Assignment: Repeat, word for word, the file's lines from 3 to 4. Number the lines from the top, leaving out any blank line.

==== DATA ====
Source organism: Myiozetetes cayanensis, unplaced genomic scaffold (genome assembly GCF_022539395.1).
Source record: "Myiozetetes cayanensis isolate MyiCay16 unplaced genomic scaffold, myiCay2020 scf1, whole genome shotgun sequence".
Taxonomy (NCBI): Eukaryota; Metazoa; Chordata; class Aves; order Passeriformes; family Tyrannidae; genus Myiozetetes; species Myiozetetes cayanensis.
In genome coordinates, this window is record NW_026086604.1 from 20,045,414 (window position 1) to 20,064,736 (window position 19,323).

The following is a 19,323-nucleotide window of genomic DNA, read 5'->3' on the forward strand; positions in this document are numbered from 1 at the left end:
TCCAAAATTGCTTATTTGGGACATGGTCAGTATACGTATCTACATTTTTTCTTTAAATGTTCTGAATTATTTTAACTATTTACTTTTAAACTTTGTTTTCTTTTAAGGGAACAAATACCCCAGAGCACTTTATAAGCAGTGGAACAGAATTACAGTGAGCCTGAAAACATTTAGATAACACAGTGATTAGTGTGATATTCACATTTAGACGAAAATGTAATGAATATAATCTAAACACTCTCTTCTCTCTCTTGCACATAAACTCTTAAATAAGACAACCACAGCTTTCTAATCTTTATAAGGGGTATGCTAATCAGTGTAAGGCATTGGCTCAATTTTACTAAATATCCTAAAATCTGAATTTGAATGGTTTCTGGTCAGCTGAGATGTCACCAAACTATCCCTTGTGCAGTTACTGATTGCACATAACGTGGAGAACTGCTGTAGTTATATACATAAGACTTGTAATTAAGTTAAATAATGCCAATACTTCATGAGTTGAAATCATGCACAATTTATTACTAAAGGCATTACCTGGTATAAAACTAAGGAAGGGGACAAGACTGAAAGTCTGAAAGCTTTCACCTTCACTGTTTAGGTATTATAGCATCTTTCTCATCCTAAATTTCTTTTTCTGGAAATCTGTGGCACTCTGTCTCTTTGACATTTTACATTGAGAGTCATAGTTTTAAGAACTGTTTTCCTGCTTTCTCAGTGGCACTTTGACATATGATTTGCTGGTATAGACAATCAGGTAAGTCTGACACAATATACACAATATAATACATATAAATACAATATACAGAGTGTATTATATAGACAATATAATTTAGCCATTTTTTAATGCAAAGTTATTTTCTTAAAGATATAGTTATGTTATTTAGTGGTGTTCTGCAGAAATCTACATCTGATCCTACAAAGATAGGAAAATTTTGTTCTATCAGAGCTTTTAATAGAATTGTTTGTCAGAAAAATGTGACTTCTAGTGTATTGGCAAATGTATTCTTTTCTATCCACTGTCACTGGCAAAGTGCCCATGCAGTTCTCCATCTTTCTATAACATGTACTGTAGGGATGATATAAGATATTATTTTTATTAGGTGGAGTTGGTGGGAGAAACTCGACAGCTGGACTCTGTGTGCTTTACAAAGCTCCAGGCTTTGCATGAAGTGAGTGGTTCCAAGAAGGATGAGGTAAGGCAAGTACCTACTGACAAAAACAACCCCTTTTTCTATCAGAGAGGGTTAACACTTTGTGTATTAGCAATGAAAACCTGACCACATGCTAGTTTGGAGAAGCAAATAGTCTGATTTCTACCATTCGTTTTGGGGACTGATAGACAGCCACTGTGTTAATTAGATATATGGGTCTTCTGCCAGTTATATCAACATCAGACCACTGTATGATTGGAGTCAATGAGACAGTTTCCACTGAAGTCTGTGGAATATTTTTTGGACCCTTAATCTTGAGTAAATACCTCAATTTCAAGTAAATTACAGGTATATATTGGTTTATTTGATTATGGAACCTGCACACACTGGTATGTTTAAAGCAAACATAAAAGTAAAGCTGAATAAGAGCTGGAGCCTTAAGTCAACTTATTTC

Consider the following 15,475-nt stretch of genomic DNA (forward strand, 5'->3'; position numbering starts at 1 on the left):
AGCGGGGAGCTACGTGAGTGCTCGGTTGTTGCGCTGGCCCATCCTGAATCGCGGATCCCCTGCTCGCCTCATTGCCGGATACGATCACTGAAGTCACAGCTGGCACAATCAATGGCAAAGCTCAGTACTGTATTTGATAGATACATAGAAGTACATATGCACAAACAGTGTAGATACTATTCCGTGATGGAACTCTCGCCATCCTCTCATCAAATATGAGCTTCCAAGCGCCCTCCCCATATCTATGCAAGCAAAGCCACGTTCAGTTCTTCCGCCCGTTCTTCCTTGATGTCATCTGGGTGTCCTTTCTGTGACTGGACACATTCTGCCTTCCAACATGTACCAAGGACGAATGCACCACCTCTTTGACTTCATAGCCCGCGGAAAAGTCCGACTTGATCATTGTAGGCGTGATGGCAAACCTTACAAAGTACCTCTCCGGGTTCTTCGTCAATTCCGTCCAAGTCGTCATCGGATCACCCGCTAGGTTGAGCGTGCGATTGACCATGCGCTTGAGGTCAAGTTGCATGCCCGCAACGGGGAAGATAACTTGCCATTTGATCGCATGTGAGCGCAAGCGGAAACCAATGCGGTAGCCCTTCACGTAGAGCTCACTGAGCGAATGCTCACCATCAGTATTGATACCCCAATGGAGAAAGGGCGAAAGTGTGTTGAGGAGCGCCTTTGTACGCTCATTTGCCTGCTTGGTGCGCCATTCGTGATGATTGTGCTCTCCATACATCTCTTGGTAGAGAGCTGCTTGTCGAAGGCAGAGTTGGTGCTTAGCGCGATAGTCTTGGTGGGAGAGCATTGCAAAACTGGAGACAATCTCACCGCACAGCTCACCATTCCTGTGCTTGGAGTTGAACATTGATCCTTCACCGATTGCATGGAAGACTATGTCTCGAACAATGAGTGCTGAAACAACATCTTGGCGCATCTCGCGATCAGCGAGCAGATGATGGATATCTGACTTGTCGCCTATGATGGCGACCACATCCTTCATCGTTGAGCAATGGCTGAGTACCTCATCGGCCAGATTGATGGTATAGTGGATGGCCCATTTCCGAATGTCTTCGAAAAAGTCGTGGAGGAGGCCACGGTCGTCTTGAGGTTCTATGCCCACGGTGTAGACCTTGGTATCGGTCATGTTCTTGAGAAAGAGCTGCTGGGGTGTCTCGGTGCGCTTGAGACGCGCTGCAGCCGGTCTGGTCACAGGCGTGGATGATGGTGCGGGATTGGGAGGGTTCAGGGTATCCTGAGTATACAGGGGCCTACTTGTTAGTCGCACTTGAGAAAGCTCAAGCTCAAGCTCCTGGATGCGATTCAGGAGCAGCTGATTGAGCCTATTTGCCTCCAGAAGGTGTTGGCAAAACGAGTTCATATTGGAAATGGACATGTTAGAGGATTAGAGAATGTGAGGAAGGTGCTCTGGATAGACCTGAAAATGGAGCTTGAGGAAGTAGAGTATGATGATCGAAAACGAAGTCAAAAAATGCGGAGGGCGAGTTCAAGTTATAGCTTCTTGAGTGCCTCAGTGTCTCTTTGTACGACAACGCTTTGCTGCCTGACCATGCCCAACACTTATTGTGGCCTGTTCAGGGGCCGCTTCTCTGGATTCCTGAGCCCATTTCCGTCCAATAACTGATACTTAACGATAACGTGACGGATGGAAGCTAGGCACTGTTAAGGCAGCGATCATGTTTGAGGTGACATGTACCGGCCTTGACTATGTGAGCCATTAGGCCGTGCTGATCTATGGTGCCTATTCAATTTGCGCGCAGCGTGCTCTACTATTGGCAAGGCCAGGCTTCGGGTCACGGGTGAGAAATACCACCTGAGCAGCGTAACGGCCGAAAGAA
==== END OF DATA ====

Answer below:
Taxonomy (NCBI): Eukaryota; Metazoa; Chordata; class Aves; order Passeriformes; family Tyrannidae; genus Myiozetetes; species Myiozetetes cayanensis.
In genome coordinates, this window is record NW_026086604.1 from 20,045,414 (window position 1) to 20,064,736 (window position 19,323).